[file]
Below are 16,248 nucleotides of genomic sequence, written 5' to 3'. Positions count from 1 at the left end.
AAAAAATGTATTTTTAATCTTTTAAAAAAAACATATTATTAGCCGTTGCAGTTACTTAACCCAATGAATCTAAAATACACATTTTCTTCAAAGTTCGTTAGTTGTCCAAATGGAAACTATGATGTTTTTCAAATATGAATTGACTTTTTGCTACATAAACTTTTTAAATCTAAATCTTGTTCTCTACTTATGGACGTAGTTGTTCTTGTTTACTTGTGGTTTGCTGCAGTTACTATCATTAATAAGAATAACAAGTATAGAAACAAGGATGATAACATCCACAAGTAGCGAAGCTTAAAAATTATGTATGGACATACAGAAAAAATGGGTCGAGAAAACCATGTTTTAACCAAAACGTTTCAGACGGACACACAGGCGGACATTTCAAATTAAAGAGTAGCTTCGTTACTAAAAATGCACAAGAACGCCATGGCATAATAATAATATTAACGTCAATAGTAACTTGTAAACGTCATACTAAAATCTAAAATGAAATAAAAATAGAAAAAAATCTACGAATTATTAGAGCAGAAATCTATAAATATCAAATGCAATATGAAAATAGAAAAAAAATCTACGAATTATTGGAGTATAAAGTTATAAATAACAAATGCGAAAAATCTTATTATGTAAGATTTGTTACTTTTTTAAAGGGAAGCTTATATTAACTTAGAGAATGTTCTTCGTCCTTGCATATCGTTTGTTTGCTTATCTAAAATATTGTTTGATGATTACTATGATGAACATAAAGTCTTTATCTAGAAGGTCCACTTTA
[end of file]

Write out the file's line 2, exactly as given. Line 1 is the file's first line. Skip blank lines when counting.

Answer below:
AAAAAATGTATTTTTAATCTTTTAAAAAAAACATATTATTAGCCGTTGCAGTTACTTAACCCAATGAATCTAAAATACACATTTTCTTCAAAGTTCGTTAGTTGTCCAAATGGAAACTATGATGTTTTTCAAATATGAATTGACTTTTTGCTACATAAACTTTTTAAATCTAAATCTTGTTCTCTACTTATGGACGTAGTTGTTCTTGTTTACTTGTGGTTTGCTGCAGTTACTATCATTAATAAGAATAACAAGTATAGAAACAAGGATGATAACATCCACAAGTAGCGAAGCTTAAAAATTATGTATGGACATACAGAAAAAATGGGTCGAGAAAACCATGTTTTAACCAAAACGTTTCAGACGGACACACAGGCGGACATTTCAAATTAAAGAGTAGCTTCGTTACTAAAAATGCACAAGAACGCCATGGCATAATAATAATATTAACGTCAATAGTAACTTGTAAACGTCATACTAAAATCTAAAATGAAATAAAAATAGAAAAAAATCTACGAATTATTAGAGCAGAAATCTATAAATATCAAATGCAATATGAAAATAGAAAAAAAATCTACGAATTATTGGAGTATAAAGTTATAAATAACAAATGCGAAAAATCTTATTATGTAAGATTTGTTACTTTTTTAAAGGGAAGCTTATATTAACTTAGAGAATGTTCTTCGTCCTTGCATATCGTTTGTTTGCTTATCTAAAATATTGTTTGATGATTACTATGATGAACATAAAGTCTTTATCTAGAAGGTCCACTTTA